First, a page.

Family : Bignoniaceae
Text © Pietro Puccio
English translation by Mario Beltramini
The Tecoma stans (L.) Juss. ex Kunth (1819) is native to the American continent, from the southern United States to Argentina, and precisely : U.S.A. (New Mexico and Texas), Mexico, Guatemala, Honduras, El Salvador, Nicaragua, Costa Rica, Panama, Antigua, Bahamas, Cuba, Cayman Islands, Dominica, Haiti, Dominican Republic, Jamaica, Grenada, Guadalupe, Martinique, Dutch Antilles, Puerto Rico, Virgin Islands, St. Lucia, Trinidad and Tobago, Venezuela, Colombia, Ecuador, Peru, Bolivia and Argentina).
The name of the genus is the abbreviation of the Mexican name in Nahuatl (Aztecan) “tecomaxochitl”, which can be translated with “cup-shaped flower”; the name of the species is the present participle of the Latin verb “stare” = to stand up, to stay upright, with reference to its erect posture.
Common names: “tecoma gialla” (Italian); “trumpet-bush”, “trumpet-flower”, “yellow trumpet-bush”, “yellow-bells”, “yellow-elder”, “ginger thomas” (English); “trompette d’or”, “bois pissenlit” (French); “esperanza”, “guaran amarillo”, “roble amarillo”, “bignonia amarilla”, “lapachillo”, “guaranguay”, “garrocha”, “marangaya”, “vainillo” (Spanish); “bignonia-amarela”, “guara-guara”, “ipê-amarelo-de-jardim”, “ipezinho-de-jardim”, “sinos-amarelos” (Portuguese); “Gelber Trompeten- strauch” (German).
Shrub or small semi-deciduous tree, much ramified, which can reach a height of 7-8 metres, with greyish wrinkled bark and imparipinnate leaves composed of 3-9 lanceolate small leaves with jagged margins and sharp apex, long up to about 10 cm, of a pale green colour. The inflorescences are terminal or sub-terminal, carrying several bright yellow tubular-campanulate flowers, with slight striae on the throat, 4-5 cm wide and gently perfumed. The fruits are linear capsules, long up to 20 cm, brown when ripe, containing several oblong, papery, flat and winged, seeds, of about 4x8 mm. It easily reproduces by seed or by semi-woody cutting in summer.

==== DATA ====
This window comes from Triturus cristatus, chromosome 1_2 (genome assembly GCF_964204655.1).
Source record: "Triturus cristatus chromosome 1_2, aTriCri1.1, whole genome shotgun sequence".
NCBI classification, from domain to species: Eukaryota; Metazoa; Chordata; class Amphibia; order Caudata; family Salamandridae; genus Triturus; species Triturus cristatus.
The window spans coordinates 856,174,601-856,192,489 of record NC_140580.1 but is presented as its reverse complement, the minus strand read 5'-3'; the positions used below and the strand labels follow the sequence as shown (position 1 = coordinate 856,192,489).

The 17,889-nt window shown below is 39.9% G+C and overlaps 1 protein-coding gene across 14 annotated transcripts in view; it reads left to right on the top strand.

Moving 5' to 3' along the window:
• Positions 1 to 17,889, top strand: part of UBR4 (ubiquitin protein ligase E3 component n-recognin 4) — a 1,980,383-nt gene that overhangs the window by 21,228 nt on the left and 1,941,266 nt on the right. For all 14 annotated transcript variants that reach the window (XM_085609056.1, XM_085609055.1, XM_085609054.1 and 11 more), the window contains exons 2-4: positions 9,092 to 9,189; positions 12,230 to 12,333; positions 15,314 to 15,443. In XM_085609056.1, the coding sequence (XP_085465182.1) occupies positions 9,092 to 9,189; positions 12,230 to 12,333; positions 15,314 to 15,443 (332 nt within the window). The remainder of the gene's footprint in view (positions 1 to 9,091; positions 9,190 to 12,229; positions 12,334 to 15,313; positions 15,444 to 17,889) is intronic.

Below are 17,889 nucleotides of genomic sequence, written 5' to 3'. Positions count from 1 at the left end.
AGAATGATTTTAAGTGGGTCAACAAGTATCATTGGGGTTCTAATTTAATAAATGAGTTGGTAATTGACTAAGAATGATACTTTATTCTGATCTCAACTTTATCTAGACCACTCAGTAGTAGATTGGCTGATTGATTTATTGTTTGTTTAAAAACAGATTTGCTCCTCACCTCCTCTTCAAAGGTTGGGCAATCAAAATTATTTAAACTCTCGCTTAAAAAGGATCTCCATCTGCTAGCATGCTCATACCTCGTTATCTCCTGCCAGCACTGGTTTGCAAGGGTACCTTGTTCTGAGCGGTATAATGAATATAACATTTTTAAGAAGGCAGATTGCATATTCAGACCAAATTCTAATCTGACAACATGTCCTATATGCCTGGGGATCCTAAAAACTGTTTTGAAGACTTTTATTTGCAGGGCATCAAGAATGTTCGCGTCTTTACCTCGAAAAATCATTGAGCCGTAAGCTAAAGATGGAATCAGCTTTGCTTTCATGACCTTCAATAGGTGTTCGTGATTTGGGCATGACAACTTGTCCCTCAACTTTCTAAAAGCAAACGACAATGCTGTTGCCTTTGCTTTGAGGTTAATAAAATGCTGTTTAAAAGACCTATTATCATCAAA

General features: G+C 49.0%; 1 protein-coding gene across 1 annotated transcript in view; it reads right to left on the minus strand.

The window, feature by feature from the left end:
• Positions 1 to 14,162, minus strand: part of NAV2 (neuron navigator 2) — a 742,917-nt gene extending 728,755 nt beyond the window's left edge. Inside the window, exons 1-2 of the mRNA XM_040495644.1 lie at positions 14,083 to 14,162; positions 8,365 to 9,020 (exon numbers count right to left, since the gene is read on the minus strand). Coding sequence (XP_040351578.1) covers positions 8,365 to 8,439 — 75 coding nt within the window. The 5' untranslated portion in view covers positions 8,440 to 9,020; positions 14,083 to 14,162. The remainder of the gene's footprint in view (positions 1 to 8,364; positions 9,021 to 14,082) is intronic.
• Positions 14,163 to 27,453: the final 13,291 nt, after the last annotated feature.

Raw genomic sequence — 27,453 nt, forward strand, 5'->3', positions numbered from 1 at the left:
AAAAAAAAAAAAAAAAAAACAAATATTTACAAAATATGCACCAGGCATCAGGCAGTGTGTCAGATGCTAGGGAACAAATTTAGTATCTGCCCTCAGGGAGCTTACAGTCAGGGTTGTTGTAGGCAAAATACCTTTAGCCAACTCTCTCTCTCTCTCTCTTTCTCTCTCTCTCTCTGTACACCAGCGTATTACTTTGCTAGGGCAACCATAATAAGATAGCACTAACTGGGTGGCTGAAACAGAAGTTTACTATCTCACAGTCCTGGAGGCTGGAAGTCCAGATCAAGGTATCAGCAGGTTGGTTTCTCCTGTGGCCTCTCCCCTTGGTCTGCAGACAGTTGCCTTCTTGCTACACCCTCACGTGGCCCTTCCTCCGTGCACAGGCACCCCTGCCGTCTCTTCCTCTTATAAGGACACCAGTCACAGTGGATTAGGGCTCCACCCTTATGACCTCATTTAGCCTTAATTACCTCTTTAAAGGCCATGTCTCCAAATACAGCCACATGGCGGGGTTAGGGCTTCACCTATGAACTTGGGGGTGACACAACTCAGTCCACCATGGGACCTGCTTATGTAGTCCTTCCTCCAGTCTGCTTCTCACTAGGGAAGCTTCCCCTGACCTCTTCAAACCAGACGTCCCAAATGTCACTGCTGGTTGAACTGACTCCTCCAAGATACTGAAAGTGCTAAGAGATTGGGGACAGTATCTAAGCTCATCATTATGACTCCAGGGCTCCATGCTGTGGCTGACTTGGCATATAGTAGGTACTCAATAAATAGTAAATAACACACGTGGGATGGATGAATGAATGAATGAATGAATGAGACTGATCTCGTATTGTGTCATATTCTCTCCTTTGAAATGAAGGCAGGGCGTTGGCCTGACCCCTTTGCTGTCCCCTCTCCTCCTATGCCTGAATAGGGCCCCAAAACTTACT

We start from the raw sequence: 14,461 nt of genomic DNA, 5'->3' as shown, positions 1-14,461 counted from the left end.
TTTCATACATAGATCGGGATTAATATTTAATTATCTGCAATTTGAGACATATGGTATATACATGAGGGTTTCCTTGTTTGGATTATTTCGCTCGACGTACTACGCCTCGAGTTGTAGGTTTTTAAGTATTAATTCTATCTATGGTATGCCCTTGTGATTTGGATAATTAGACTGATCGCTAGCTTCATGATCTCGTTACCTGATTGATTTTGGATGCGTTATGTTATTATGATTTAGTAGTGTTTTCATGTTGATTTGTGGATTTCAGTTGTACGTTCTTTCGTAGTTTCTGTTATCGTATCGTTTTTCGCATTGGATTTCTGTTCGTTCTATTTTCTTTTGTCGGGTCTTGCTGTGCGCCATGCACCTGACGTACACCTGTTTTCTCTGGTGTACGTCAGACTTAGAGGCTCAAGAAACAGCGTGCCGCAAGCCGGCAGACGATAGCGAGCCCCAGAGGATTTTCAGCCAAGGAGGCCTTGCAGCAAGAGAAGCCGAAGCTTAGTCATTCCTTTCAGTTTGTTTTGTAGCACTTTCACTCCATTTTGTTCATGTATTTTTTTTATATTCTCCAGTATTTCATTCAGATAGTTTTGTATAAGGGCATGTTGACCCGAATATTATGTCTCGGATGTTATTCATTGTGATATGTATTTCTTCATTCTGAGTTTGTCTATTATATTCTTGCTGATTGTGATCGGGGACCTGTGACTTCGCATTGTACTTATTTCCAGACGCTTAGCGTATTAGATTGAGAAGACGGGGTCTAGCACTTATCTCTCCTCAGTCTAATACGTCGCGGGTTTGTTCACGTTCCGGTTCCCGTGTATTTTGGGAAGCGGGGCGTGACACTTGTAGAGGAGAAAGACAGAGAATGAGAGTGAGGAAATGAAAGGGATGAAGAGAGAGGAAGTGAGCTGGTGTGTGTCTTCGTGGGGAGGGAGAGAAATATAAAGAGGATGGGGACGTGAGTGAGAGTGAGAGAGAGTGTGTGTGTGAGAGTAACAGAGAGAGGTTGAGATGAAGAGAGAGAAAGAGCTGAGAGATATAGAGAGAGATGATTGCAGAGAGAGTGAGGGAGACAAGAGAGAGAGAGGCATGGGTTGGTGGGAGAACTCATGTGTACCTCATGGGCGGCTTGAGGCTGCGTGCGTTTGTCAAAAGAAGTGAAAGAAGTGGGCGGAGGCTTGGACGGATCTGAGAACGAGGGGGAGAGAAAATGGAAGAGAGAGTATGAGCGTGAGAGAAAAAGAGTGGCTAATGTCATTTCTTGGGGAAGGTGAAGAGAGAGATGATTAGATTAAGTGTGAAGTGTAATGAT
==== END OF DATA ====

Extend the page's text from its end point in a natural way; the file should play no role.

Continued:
Plant very spread, besides its origin areas, in all tropical and subtropical countries, in some of which it has naturalized, thanks to its showy and long-lasting blooming; it is the national flower of Bahamas and of the U.S. Virgin Islands. It can be cultivated also in warm-temperate climates, where, however, it loses the foliage in winter and can get the aerial part damaged already with temperatures close to -3°C, particularly in the case of young plants; adult ones can stand lower temperatures, even if losing the aerial part which will grow up again from the foot of the plant upon the following spring. It is cultivated preferably in full sun and is not much particular in the soil, when adult is also drought-tolerant. It is to be kept under control with regular pruning, as it tends to ramify a lot starting from the base, in order to avoid a disorderly look. Extracts of leaves, flowers and bark, are utilized in the traditional medicine, researches have pointed out the presence of monoterpenoids which might have a future application in the treatment of diabetes.
Synonyms: Bignonia stans L. (1763); Gelseminum stans (L.) Kuntze (1891); Stenolobium stans (L.) Seem. (1863); Bignonia frutescens Mill. ex A. DC. (1845); Bignonia incisa hort. ex A. DC. (1845); Gelseminum mollis (Kunth) Kunth (1898); Stenolobium incisum Rose & Standl. (1913); Stenolobium quinquejugum Loes. (1919); Stenolobium stans var. apiifolium (hort. ex A. DC.) Seem. (1863); Stenolobium stans var. multijugum R.E. Fr. (1903); Stenolobium stans var. pinnatum Seem. (1863); Stenolobium tronadora Loes. (1919); Tecoma incisa Sweet (1827); Tecoma molle Kunth (1819); Tecoma stans var. angustatum Rehder (1915); Tecoma stans var. apiifolia hort. ex A. DC (1845).
The photographic file of Giuseppe Mazza